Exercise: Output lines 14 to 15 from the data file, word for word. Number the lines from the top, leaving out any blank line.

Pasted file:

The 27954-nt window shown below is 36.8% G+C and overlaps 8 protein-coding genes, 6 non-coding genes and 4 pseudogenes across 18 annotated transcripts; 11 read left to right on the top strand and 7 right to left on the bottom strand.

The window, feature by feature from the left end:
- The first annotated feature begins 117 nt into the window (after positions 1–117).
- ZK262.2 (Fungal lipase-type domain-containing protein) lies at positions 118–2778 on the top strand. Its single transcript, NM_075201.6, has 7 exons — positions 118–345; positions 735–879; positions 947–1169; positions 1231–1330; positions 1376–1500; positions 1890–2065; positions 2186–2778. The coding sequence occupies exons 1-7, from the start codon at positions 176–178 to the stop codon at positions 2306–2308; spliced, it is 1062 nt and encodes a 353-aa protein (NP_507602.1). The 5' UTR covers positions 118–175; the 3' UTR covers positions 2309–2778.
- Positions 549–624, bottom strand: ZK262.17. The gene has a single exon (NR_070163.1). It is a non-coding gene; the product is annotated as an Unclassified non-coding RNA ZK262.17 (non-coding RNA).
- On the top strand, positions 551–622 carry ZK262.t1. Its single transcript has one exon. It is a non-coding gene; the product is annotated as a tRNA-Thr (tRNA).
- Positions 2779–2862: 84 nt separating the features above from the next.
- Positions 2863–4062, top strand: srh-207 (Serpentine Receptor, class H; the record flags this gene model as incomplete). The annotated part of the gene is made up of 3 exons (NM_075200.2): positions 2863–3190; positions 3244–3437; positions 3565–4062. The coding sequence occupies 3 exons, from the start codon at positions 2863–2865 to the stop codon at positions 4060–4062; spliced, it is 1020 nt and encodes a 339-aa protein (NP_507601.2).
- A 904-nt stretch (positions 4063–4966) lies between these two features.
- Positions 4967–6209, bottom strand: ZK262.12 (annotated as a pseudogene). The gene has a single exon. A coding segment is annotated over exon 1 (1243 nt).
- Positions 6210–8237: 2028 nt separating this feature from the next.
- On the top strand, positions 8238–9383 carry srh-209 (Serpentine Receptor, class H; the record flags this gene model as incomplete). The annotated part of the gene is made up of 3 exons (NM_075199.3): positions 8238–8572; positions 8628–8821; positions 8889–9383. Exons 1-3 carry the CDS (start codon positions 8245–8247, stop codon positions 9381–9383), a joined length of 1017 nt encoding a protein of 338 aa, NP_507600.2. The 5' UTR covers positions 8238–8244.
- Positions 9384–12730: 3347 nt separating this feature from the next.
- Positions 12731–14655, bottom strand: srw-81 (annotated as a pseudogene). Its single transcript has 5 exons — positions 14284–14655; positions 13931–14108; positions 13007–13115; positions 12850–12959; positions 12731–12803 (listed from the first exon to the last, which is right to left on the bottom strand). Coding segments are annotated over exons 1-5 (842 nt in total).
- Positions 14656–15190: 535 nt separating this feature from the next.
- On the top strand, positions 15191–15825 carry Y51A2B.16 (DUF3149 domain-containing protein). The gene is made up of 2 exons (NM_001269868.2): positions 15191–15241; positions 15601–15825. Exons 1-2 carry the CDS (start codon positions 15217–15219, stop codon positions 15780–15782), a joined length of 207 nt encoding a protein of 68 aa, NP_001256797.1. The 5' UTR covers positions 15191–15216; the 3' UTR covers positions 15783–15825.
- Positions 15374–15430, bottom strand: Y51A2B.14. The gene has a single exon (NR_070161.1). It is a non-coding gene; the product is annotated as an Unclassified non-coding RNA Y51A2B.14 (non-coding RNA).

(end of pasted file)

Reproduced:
- Positions 12731–14655, bottom strand: srw-81 (annotated as a pseudogene). Its single transcript has 5 exons — positions 14284–14655; positions 13931–14108; positions 13007–13115; positions 12850–12959; positions 12731–12803 (listed from the first exon to the last, which is right to left on the bottom strand). Coding segments are annotated over exons 1-5 (842 nt in total).
- Positions 14656–15190: 535 nt separating this feature from the next.